Pavlov’s Cat


Some twenty years or more ago, my brother came to visit us for a long weekend and he brought with him a few presents and his own agenda. When he presented us with a gift for our first wedding anninversary, I ought to have been suspicious but being the polite soul I am, when I opened it I thanked him as graciously as I could, given that he’d decided a desk bell was the perfect gift for an almost-newly-wed couple. That was where his agenda began.

In some ways it wasn’t so much a present for us as a device to torment our cat, Watson.

   “I’m going to train him,” my brother said confidently.

  “Good luck with that,” I said. Dubious is my middle name some times

“Like Pavlov’s dogs, only with your cat,” he continued. “I reckon cats aren’t much different from dogs…”

He’d also bought a bag of expensive cats treats that one friend described as being like cocaine for cats. His grand idea was to ring the bell and give Watson a treat and that over a short period of time the cat would come when the bell was rung. He hadn’t planned on measuring salivation but the cat appearing at the sound of the bell was his main goal and over the weekend, it worked beautifully. If Watson was in earshot of the bell, he’d be in and waiting for his cocaine  treat.

My brother left on Monday deeply satisfied that he’d trained my cat. I admit I had been surprised that Watson had fallen so readily into his plan but I guessed that was the power of those rather delicious treats. Not so.

Shortly after I had come back from saying goodbye to my brother at the station, the true events of the weekend came to light. I didn’t work on Mondays so I was upstairs sorting out laundry when I heard something downstairs. Now, I was alone in the house and no one had access to the house except me and my husband, himself at work by that point.

The bell was ringing.

A few minutes previously, I had heard the cat flap open and Watson had come in from whatever hunting expedition he’d been on. Now we used to keep Watson inside at night because at the time catskinners roamed the area catching cats to skin for the fur trade, but the cat flap had been one with a lock. The lock had taken Watson ten minutes to figure out and he’d let himself straight out so we had been forced to manually block it at night to stop him getting out. The flap remained open until about ten or eleven at night and opened around 6.30am. Normally, he was off out all day hunting and only came home for meals or if it rained. This was around ten o’clock, so he’d come home for other reasons and when I came downstairs, I saw why.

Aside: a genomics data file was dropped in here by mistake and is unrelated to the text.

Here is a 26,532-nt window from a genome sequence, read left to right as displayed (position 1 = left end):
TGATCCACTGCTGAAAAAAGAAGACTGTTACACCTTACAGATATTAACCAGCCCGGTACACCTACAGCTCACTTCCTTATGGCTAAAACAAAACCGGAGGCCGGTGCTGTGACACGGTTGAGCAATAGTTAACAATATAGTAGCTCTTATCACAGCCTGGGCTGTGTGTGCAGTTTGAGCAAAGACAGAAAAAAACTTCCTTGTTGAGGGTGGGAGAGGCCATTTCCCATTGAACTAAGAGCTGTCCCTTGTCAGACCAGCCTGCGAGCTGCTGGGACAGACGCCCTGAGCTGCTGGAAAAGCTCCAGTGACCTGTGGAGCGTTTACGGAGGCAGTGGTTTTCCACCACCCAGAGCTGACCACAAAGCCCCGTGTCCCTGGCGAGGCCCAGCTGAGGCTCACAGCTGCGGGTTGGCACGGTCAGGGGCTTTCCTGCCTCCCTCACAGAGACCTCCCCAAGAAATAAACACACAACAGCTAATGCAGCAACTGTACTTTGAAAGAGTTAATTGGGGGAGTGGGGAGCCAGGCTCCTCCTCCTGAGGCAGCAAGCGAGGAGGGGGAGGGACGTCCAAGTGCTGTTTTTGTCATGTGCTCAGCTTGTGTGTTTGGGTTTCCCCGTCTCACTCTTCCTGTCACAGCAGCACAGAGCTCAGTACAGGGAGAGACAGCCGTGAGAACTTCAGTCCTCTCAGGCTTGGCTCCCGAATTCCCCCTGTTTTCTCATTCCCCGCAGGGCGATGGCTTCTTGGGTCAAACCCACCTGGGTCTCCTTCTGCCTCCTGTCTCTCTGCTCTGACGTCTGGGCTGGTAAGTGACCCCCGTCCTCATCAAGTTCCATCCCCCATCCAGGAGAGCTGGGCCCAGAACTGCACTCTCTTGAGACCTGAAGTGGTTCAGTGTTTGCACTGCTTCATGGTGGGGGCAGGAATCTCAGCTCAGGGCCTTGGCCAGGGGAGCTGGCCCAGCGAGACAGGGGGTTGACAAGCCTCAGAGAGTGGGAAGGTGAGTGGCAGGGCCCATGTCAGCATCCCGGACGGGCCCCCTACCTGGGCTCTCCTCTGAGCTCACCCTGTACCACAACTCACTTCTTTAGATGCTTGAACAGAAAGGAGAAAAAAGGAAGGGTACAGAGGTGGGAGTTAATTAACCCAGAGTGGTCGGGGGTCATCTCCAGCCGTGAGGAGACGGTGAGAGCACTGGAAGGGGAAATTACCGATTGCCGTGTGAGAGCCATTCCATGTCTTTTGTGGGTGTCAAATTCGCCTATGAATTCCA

Watson was perched on the shelf where we’d left the bell and the bag of treats. He’d carefully opened the bag and had one paw resting on the bell and as I watched, he raised the paw carefully and struck the button to make the bell ring, then he put his head into the treats and ate one.

Ding-munch, Ding-munch.

I watched in growing understanding for about thirty seconds before Watson raised his head and still chewing, gave me a look of such unmistakeable contempt that had he been human, he would have made a gesture with either one finger or two depending on nationality. He hit the bell one last time and walked off, still chewing.

That was the last time anyone tried to train that cat.

(For more tales of the ginger fury, please read: )

24 thoughts on “Pavlov’s Cat

  1. Watson’s a true cat. I always believed that cats were smarter than dogs – but then I met Ms. Oorvi and she proved me wrong.

    I wonder whether Watson was trying to “train” you to COME whenever he rang the bell?

    About Watson being Pavlov’s cat – I believe he’d have run Pavlov up the wall and out of the skylight:)

    Warm Regards,


    • I think he probably was trying to bend us to his will and my brother was a perfect sap!
      Overall cat and dog intelligence is impossible to compare because dogs have an inbuilt willingness to cooperate with us and cats don’t. Google Moscow cat circus and see what comes up; very interesting..